• The solution to Newton's GEXACT VALUE & FORMULA
  • The theory controlling planetary spinTHE MATHEMATICAL LAW
  • The pressure at the centre of a massEARTH'S CORE PRESSURE (calculation procedure)
  • Proof of the non-exitence of Dark MatterDOES NOT EXIST
  • The atom as Newton and Coulomb describe itNO NEED FOR A UNIFICATION THEORY
The solution to Newton's G1 The theory controlling planetary spin2 Pressure at the centre of the Earth3 Proof of the non-exitence of Dark Matter4 The atom as Newton describes it5
Materials Carbon Steel SAE Steel Grading Plain Carbon Steels Special Carbon Steels Alloy Carbon Steels Stainless Steels Uses Utilisation

SAE AISI Alloy Carbon Steels

CalQlata's term 'alloy carbon' steels refers to what is generally known as 'high-alloy' steels
They comprise the same alloying elements as special carbon steel along with additional alloying elements⁽¹⁾

Moreover, these steels have the same alloying elements as the equivalent plain carbon steel with the same last two digits, but perhaps in different quantities, along with additional alloying elements to facilitate work hardening and heat treatment.

See Physical Properties below to obtain physical properties for each of steel grade

All the alloy steels on this page contain the following:
Sulphur (S) <0.04%⁽²⁾, Phosphorus (P) <0.035%, Silicon (Si) 0.02%<0.035%

2XXX (Nickel Steels)

AISI
No
C (%)
min<max
Mn (%)
min<max
Ni (%)
min<max
2330 0.3 0.8 3.6
25XX ??<?? ??<?? 5

3XXX (Nickel-Chromium Steels)

AISI
No
C (%)
min<max
Mn (%)
min<max
Cr (%)
min<max
Ni (%)
min<max
3140 0.4<0.5 0.5<0.8 0.45<0.75 1<1.5
32XX ??<?? ??<?? 1.07 1.75
33XX ??<?? ??<?? 1.5<1.57 3.5
34XX ??<?? ??<?? 0.77 3

4XXX (Molybdenum Steels)

AISI
No
C (%)
min<max
Mn (%)
min<max
Mo (%)
min<max
Cr (%)
min<max
Ni (%)
min<max
4012
4023
4024⁽²ᴬ⁾
4027
4028⁽²ᴬ⁾
4037
4047
0.09<0.14
0.2<0.25
0.2<0.25
0.25<0.3
0.25<0.3
0.35<0.4
0.45<0.5
0.75<0.1
0.7<0.9
0.7<0.9
0.7<0.9
0.7<0.9
0.7<0.9
0.7<0.9
0.15<0.25
0.2<0.3
0.2<0.3
0.2<0.3
0.2<0.3
0.2<0.3
0.2<0.3
4118
4130
4137
4140
4142
4145
4147
4150
4161
0.18<0.23
0.28<0.33
0.35<0.4
0.38<0.43
0.4<0.45
0.43<0.48
0.45<0.5
0.48<0.53
0.56<0.64
0.7<0.9
0.4<0.6
0.7<0.9
0.75<1.0
0.75<1.0
0.75<1.0
0.75<1.0
0.75<1.0
0.75<1.0
0.08<0.15
0.15<0.25
0.15<0.25
0.15<0.25
0.15<0.25
0.15<0.25
0.15<0.25
0.15<0.25
0.25<0.35
0.4<0.6
0.8<1.1
0.8<1.1
0.8<1.1
0.8<1.1
0.8<1.1
0.8<1.1
0.8<1.1
0.7<0.9
4320
4340
E4340⁽²ᴮ ⁴⁾
0.17<0.22
0.38<0.43
0.38<0.43
0.45<0.65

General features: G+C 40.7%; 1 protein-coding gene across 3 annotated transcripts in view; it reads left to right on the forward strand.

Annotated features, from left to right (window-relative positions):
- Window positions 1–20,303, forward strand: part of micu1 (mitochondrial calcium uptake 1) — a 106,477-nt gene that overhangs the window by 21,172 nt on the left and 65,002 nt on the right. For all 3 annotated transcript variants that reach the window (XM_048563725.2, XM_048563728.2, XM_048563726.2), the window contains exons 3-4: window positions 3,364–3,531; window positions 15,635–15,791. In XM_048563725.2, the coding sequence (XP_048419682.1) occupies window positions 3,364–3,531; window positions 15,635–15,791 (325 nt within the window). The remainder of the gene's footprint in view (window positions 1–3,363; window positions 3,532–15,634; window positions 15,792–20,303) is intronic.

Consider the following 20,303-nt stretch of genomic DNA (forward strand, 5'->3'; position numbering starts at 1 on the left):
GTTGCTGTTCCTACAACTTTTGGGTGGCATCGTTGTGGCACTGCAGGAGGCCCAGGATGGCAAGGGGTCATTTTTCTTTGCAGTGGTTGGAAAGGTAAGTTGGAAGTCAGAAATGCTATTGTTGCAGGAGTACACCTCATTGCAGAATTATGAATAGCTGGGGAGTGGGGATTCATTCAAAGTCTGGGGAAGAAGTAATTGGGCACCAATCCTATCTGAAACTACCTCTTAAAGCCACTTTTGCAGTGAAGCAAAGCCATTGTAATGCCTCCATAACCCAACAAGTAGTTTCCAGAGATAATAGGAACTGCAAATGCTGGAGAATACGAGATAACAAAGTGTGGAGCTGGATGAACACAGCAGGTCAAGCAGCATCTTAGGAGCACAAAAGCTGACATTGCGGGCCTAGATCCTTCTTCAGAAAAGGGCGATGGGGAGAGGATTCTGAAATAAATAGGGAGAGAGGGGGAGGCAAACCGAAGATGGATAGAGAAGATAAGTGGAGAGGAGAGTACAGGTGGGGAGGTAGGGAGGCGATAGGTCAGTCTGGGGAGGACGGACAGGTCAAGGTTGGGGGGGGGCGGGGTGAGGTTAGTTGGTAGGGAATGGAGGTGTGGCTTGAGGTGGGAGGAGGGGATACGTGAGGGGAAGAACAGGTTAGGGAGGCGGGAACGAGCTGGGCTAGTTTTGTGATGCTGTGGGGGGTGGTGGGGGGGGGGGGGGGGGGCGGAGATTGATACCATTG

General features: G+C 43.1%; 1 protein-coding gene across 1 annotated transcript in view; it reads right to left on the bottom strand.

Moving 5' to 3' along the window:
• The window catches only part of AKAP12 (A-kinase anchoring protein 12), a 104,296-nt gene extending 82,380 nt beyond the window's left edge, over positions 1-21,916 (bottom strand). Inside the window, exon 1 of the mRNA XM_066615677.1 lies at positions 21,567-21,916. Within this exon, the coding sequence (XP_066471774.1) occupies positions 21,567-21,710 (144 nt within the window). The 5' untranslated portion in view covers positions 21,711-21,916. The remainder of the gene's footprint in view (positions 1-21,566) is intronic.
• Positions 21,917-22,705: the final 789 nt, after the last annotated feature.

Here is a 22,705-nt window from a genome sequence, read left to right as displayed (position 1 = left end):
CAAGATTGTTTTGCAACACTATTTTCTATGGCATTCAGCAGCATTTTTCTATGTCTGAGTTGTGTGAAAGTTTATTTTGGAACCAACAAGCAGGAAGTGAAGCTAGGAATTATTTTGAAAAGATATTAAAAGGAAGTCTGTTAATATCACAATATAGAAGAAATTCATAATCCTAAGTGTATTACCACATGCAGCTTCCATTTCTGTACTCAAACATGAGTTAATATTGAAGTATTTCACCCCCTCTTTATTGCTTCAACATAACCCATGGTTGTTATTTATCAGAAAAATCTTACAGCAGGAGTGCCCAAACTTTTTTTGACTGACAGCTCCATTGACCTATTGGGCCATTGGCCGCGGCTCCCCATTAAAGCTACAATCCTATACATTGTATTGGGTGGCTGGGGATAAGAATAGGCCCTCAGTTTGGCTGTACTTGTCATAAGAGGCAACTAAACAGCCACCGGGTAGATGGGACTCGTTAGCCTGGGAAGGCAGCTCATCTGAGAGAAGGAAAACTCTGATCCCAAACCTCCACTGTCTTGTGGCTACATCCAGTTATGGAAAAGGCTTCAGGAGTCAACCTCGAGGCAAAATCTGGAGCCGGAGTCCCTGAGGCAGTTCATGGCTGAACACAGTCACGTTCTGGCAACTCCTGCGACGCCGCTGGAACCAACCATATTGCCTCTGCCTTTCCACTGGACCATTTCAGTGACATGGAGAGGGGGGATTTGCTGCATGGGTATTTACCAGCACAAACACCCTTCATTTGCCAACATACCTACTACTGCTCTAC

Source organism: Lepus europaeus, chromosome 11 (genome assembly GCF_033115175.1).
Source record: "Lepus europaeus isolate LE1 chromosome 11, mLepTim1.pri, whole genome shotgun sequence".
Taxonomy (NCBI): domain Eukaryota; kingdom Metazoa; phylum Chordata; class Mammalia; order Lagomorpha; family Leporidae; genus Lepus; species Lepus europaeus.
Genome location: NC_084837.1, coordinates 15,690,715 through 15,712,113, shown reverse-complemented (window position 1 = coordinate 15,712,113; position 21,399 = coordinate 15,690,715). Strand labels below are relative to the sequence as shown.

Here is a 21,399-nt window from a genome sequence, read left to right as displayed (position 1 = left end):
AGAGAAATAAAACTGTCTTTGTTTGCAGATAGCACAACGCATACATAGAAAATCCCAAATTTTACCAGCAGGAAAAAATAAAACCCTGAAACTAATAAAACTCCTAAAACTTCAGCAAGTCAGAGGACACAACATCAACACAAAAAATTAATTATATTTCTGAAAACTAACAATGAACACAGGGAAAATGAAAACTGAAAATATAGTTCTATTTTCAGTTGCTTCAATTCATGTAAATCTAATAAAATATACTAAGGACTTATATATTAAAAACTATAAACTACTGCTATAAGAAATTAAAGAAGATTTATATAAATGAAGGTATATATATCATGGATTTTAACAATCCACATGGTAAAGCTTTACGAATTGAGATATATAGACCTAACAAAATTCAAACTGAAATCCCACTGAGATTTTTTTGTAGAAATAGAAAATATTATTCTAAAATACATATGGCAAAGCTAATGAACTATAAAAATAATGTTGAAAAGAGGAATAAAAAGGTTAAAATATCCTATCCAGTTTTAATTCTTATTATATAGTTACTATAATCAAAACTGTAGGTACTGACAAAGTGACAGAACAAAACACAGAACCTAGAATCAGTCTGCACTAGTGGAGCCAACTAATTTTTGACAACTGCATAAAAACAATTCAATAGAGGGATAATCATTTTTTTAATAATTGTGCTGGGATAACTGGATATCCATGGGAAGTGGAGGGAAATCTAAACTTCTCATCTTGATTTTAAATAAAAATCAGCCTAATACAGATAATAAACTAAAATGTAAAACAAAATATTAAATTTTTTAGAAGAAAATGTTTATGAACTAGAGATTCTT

0.6<0.8
0.65<0.85
0.2<0.3 0.4<0.6
0.7<0.9
0.7<0.9
1.65<2.0
4419 0.18<0.23 0.45<0.65 0.45<0.6
4615
4620
4621
4626
0.13<0.18
0.17<0.22
0.18<0.23
0.24<0.29
0.45<0.65
0.45<0.65
0.7<0.9
0.45<0.65
0.2<0.3
0.2<0.3
0.2<0.3
0.15<0.25
1.65<2.0
1.65<2.0
1.65<2.0
0.7<1.0
4718
4720
0.16<0.21
0.17<0.22
0.7<0.9
0.5<0.7
0.3<0.4
0.15<0.25
0.35<0.55 0.09<0.12
4815
4817
4820
0.13<0.18
0.15<0.2
0.18<0.23
0.4<0.6
0.4<0.6
0.5<0.7
0.2<0.3 3.25<3.75

5XXX (Chromium Steels)

AISI
No
C (%)
min<max
Mn (%)
min<max
Cr (%)
min<max
5015
50B44
50B46
50B50
50B60
0.12<0.17
0.43<0.48
0.44<0.49
0.48<0.53
0.56<0.64
0.3<0.5
0.75<1.0
0.75<1.0
0.75<1.0
0.75<1.0
0.3<0.5
0.4<0.6
0.2<0.35
0.4<0.6
0.4<0.6
5117
5120
5130
5132
5135
5140
5145
5147
5150
5155
5160
51B60
E51100⁽²ᴮ ⁴⁾
E52100⁽²ᴮ ⁴⁾
0.15<0.2
0.17<0.22
0.28<0.33
0.3<0.35
0.33<0.38
0.38<0.43
0.43<0.48
0.46<0.51
0.48<0.53
0.51<0.59
0.56<0.64
0.56<0.64
0.98<1.1
0.98<1.1
0.7<0.9
0.7<0.9
0.7<0.9
0.6<0.8
0.6<0.8
0.7<0.9
0.7<0.9
0.7<0.95
0.7<0.9
0.7<0.9
0.75<1.0
0.75<1.0
0.25<0.45
0.25<0.45
0.7<0.9
0.7<0.9
0.8<1.1
0.75<1.0
0.8<1.05
0.7<0.9
0.85<1.15
0.7<0.9
0.7<0.9
0.7<0.9
0.7<0.9
0.9<1.15
1.3<1.6
1.3<1.6

6XXX (Chromium-Vanadium Steels)

AISI
No
C (%)
min<max
Mn (%)
min<max
Cr (%)
min<max
V (%)
min<max
6118
6150
0.16<0.21
0.48<0.53
0.5<0.7
0.7<0.9
0.5<0.7
0.8<1.1
0.1<0.15
0.15

7XXX (Tungsten-Chromium Steels)

AISI
No
C (%)
min<max
Mn (%)
min<max
Cr (%)
min<max
W (%)
min<max
72XX ??<?? ??<?? 0.75 1.75

8XXX (Nickel-Chromium-Molybdenum Steels)

AISI
No
C (%)
min<max
Mn (%)
min<max
Mo (%)
min<max
Cr (%)
min<max
Ni (%)
min<max
81B45 0.43<0.48 0.75<1.0 0.08<0.15 0.35<0.55 0.2<0.4
8615
8617
8620
8622
8625
8627
8630
8637
8640
8642
8645
8655
0.13<0.18
0.15<0.2
0.18<0.23
0.2<0.25
0.23<0.28
0.25<0.3
0.28<0.33
0.35<0.4
0.38<0.43
0.4<0.45
0.43<0.48
0.51<0.59
0.7<0.9
0.7<0.9
0.7<0.9
0.7<0.9
0.7<0.9
0.7<0.9
0.7<0.9
0.75<1.0
0.75<1.0
0.75<1.0
0.75<1.0
0.75<1.0
0.15<0.25 0.4<0.6 0.4<0.7
8720
8740
0.18<0.23
0.38<0.43
0.7<0.9
0.75<1.0
0.2<0.3 0.4<0.6 0.4<0.7
8822 0.2<0.25 0.75<1.0 0.3<0.4 0.4<0.6 0.4<0.7

9XXX (Silicon-Manganese Steels)

AISI
No
C (%)
min<max
Mn (%)
min<max
Mo (%)
min<max
Cr (%)
min<max
Ni (%)
min<max
9255⁽³⁾
9260⁽³⁾
0.51<0.59
0.56<0.64
0.7<0.95
0.75<1.0
94B17⁽⁵⁾
94B30⁽⁵⁾
0.15<0.2
0.28<0.33
0.75<1.0 0.08<0.15 0.3<0.5 0.3<0.6

Alloy Carbon Steels

These are not ''stainless' steels. The term; 'Alloy Carbon Steel' refers to carbon steels 'alloyed' with elements that can be used to significantly improve their physical properties by: